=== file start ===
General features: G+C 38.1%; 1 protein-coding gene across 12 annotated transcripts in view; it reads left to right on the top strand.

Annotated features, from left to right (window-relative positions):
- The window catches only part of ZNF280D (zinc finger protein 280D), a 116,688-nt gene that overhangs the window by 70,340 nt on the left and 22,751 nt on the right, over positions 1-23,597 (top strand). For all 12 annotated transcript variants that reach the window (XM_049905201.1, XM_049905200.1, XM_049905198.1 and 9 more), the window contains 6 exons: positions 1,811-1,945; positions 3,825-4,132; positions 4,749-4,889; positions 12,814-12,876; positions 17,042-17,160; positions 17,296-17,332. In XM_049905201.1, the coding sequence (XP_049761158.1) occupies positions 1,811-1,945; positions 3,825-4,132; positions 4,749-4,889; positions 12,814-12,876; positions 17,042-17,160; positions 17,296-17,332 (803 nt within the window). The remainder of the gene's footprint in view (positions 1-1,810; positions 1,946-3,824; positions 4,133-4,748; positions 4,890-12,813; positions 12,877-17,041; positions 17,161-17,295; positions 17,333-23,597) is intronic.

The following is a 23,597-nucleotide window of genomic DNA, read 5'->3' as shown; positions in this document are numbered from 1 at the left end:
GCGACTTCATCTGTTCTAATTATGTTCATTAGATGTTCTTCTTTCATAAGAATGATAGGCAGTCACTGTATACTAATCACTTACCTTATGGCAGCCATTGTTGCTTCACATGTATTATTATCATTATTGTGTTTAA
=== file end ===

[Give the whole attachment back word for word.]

General features: G+C 38.1%; 1 protein-coding gene across 12 annotated transcripts in view; it reads left to right on the top strand.

Annotated features, from left to right (window-relative positions):
- The window catches only part of ZNF280D (zinc finger protein 280D), a 116,688-nt gene that overhangs the window by 70,340 nt on the left and 22,751 nt on the right, over positions 1-23,597 (top strand). For all 12 annotated transcript variants that reach the window (XM_049905201.1, XM_049905200.1, XM_049905198.1 and 9 more), the window contains 6 exons: positions 1,811-1,945; positions 3,825-4,132; positions 4,749-4,889; positions 12,814-12,876; positions 17,042-17,160; positions 17,296-17,332. In XM_049905201.1, the coding sequence (XP_049761158.1) occupies positions 1,811-1,945; positions 3,825-4,132; positions 4,749-4,889; positions 12,814-12,876; positions 17,042-17,160; positions 17,296-17,332 (803 nt within the window). The remainder of the gene's footprint in view (positions 1-1,810; positions 1,946-3,824; positions 4,133-4,748; positions 4,890-12,813; positions 12,877-17,041; positions 17,161-17,295; positions 17,333-23,597) is intronic.

The following is a 23,597-nucleotide window of genomic DNA, read 5'->3' as shown; positions in this document are numbered from 1 at the left end:
GCGACTTCATCTGTTCTAATTATGTTCATTAGATGTTCTTCTTTCATAAGAATGATAGGCAGTCACTGTATACTAATCACTTACCTTATGGCAGCCATTGTTGCTTCACATGTATTATTATCATTATTGTGTTTAA